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Peloton bike loans peddled to eager Wall Street buyers

Peloton Interactive LLC updates

Wall Street has found a way to tap in to some of the safest consumers in the US: slices of debt backed by bundles of loans for people buying the popular Peloton fitness bike.

Affirm, a market leader in “buy now, pay later” services where customers pay for products in instalments, has sold hundreds of millions of dollars in loans made for Peloton equipment like indoor bikes, bike shoes and weights, according to people familiar with the transactions. 

Since 2020, the company has raised more than $2.2bn through six deals; three that roughly mirror Affirm’s broader loan portfolio and three that batched up unsecured, zero interest loans, predominantly to Peloton customers, these people said. They come to a total of $845m. 

The senior tranche of Affirm’s latest Peloton-backed deal, most protected from the default of the underlying borrowers, offers a coupon of just over 1 per cent, only around 0.2 percentage points more than an equivalent US government bond at the time the deal was priced in April. 

The deals highlight some of the financial wizardry that has helped fuel the buy-now-pay-later boom during the pandemic-driven surge in online shopping, while the low yields suggest investors are keen for exposure to some of the highest-rated individual borrowers in the US.

Peloton had benefited during the pandemic from a surge in at-home fitness. Its static bikes are some of the most expensive on the market, with prices starting at $1,495 and rising to almost $3,000 with accessories. Customers tend to be affluent with very high FICO scores, a measure of US consumer credit quality, and the loans have a history of very low default rates. 

Affirm offers zero interest loans on Peloton purchases, from 12 to 43 months. Peloton provided around 20 per cent of the online lender’s $870.5m in revenue during the fiscal year to June 30, 2021. 

Some of the loans are passed through Wall Street’s securitisation machine, packaged up to underpin payments on fresh slices of debt bought by investors, including asset managers like DoubleLine Capital, and insurance companies like MetLife, fund filings show.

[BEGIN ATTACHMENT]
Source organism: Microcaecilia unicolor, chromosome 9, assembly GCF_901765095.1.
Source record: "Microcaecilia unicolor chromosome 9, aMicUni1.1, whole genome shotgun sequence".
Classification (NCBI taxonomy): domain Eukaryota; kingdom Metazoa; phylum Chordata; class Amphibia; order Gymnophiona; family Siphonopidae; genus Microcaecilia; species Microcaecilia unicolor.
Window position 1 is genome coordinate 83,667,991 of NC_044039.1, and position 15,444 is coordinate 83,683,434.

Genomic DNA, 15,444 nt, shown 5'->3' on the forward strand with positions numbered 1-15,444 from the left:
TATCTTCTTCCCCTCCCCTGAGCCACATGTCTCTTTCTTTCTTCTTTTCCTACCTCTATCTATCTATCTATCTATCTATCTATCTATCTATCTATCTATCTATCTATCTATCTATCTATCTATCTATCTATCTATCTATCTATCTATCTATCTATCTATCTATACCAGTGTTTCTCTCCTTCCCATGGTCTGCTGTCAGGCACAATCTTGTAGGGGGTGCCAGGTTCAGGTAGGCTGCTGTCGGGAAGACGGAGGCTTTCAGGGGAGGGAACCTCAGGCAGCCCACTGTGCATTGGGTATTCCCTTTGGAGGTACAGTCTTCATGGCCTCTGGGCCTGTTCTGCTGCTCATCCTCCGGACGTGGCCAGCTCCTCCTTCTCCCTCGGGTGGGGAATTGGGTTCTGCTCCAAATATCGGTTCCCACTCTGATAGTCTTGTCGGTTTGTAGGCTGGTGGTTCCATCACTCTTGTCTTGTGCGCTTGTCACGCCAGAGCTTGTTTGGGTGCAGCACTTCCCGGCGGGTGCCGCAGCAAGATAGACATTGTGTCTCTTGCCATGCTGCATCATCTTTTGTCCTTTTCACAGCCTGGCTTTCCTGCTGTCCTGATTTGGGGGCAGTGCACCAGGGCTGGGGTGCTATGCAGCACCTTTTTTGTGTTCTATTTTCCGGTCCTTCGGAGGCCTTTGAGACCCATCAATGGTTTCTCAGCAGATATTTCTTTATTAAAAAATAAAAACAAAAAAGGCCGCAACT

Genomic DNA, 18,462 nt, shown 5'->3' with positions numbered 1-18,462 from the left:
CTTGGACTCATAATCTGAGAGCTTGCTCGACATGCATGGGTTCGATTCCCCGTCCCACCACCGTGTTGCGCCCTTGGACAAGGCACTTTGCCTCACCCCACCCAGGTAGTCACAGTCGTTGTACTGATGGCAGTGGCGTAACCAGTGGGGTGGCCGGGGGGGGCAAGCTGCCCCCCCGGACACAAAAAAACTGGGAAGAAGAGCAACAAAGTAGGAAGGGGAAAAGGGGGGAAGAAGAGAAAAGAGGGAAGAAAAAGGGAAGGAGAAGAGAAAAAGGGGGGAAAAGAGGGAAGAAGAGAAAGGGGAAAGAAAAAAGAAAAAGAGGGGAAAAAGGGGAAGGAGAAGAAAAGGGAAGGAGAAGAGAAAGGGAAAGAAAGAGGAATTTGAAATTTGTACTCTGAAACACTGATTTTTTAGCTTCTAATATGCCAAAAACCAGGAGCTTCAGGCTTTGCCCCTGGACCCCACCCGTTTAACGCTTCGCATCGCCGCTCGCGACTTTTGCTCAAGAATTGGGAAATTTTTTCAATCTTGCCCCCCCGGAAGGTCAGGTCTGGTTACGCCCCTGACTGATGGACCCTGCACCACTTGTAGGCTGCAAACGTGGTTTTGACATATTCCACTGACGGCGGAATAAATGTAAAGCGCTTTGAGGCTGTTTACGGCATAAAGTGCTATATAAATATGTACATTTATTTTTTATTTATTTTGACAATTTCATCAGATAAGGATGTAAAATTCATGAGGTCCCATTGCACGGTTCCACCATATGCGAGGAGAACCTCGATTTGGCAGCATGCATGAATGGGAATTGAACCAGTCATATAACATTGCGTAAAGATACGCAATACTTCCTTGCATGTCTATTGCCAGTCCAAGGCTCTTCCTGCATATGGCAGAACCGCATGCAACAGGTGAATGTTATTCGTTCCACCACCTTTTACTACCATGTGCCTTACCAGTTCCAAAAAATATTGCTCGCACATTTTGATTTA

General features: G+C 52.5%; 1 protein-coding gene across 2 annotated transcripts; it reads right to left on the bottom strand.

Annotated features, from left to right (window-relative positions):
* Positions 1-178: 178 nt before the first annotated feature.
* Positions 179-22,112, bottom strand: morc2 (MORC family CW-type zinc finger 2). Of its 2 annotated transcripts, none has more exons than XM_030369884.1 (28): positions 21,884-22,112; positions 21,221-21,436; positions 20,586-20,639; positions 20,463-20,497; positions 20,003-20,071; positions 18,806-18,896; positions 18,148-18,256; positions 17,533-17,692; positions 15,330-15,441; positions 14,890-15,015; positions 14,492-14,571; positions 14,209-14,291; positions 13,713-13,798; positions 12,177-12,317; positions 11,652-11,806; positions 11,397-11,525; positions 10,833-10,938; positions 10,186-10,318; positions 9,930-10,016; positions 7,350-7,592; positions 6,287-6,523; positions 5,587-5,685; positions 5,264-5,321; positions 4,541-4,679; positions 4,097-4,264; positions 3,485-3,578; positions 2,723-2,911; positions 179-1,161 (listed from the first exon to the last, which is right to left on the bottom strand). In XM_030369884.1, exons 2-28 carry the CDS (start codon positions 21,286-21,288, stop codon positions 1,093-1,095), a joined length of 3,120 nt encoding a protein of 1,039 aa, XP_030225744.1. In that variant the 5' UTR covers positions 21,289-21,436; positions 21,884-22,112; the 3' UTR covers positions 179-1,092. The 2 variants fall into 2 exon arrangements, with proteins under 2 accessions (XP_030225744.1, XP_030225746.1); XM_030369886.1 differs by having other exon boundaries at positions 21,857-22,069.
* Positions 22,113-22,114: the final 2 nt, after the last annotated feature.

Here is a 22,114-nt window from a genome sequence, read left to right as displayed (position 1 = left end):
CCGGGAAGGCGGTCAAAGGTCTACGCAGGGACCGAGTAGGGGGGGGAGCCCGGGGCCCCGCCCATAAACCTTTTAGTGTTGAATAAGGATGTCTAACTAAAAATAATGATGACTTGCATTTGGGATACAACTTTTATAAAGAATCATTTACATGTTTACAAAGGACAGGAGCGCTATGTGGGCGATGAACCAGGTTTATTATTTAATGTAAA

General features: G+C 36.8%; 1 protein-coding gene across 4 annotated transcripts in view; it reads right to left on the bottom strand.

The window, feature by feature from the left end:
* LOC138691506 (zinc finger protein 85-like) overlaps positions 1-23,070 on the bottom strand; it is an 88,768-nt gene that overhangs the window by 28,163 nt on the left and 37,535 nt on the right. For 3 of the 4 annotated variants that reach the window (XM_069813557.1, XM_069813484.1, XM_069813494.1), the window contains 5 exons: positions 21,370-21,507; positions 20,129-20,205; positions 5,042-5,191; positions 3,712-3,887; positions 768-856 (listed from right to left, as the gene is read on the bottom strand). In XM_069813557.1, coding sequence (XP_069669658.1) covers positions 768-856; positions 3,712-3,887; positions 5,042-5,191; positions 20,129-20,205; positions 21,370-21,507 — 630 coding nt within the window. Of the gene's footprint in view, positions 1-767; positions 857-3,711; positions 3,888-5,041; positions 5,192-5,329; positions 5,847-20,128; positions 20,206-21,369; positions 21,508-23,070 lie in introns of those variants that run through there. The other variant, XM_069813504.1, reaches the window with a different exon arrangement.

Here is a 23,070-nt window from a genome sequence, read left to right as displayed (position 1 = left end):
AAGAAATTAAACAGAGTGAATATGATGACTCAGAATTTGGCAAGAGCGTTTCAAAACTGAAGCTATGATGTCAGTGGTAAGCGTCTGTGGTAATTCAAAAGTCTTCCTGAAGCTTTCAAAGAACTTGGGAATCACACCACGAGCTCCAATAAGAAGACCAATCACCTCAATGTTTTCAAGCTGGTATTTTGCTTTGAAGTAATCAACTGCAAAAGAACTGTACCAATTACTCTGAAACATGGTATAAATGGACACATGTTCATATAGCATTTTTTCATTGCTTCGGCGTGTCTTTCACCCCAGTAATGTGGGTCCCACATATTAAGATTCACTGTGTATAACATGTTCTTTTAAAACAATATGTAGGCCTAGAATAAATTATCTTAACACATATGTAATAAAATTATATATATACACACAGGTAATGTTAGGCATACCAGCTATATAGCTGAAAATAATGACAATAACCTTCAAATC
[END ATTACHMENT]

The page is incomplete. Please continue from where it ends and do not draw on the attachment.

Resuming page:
Francisco Paez, head of structured products research at MetLife, said the products were particularly popular with insurers who were in search of “safe, predictable cash flows”.

“Given the current pricing environment, we view these particular securitisations as attractive because they deliver strong value relative to the amount of risk,” Paez added.

The deals are part of a broader strategy by Affirm to raise additional capital by securitising loans it has made — not just to customers of Peloton, its largest partner, but a host of consumers at more than 11,000 merchants, according to ratings documents from DBRS Morningstar. 

Affirm does not disclose publicly the loan make-up of the securitisations it sells, with even less information disclosed for the deals backed by Peloton loans because they were privately placed with investors.

However, according to ratings documents from DBRS for the latest $500m deal from Affirm that included loans from both Peloton and other merchants, the securitisation included more than 1m individual loans with an average original balance of $585. Because of the short-term nature of the loans, averaging less than a year, the deals are replenished with new loans Affirm will issue up to the maturity of the deal, which is set at 2026 but could come earlier. 

“Ultimately, the performance is so good because of the underwriting,” said Imran Ansari, who led the ratings for the deal at DBRS Morningstar. “The loans are low balance with low monthly payments, reducing the payment stress for borrowers.” 

Representatives for Affirm and Peloton declined to comment. DoubleLine declined to comment.

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